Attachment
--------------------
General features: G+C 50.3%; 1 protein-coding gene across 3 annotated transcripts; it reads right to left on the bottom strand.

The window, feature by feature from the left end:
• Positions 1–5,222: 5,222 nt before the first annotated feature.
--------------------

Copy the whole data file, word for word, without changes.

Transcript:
General features: G+C 50.3%; 1 protein-coding gene across 3 annotated transcripts; it reads right to left on the bottom strand.

The window, feature by feature from the left end:
• Positions 1–5,222: 5,222 nt before the first annotated feature.